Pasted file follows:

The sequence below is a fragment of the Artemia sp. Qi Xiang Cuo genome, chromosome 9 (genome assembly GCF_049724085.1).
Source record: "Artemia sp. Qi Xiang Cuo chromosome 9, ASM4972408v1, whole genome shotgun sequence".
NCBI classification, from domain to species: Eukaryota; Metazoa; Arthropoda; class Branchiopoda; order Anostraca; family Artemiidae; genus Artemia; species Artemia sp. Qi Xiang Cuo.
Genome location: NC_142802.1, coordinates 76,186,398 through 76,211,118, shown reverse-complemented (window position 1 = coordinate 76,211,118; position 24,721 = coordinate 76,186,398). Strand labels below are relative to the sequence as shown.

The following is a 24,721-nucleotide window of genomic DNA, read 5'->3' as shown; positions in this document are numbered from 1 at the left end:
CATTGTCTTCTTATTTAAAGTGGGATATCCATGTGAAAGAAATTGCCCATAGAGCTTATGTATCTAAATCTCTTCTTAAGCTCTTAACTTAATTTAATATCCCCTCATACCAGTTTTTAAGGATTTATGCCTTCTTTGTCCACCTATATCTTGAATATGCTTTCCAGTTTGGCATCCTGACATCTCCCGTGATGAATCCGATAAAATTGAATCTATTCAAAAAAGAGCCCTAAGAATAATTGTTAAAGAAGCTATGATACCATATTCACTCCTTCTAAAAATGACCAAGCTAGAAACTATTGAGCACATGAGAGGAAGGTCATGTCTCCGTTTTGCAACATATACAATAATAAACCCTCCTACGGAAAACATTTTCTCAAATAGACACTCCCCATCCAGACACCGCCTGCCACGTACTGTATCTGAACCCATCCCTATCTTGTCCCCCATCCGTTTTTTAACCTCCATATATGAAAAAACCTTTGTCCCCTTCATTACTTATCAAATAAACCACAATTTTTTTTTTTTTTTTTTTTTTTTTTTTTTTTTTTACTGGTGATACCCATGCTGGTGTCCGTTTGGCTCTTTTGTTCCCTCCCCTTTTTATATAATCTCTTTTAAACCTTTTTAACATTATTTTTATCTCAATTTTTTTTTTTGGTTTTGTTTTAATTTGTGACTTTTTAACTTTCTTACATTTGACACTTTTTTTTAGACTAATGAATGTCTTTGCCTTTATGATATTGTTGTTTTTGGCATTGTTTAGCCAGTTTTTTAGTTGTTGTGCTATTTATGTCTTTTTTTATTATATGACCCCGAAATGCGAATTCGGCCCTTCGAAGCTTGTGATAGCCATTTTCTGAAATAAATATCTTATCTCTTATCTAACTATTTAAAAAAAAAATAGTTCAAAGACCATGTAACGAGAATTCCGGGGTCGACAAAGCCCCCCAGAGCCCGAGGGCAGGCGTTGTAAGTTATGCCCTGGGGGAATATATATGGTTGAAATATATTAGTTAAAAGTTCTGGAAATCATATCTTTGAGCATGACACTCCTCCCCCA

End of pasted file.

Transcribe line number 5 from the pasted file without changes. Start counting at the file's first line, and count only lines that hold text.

The following is a 24,721-nucleotide window of genomic DNA, read 5'->3' as shown; positions in this document are numbered from 1 at the left end: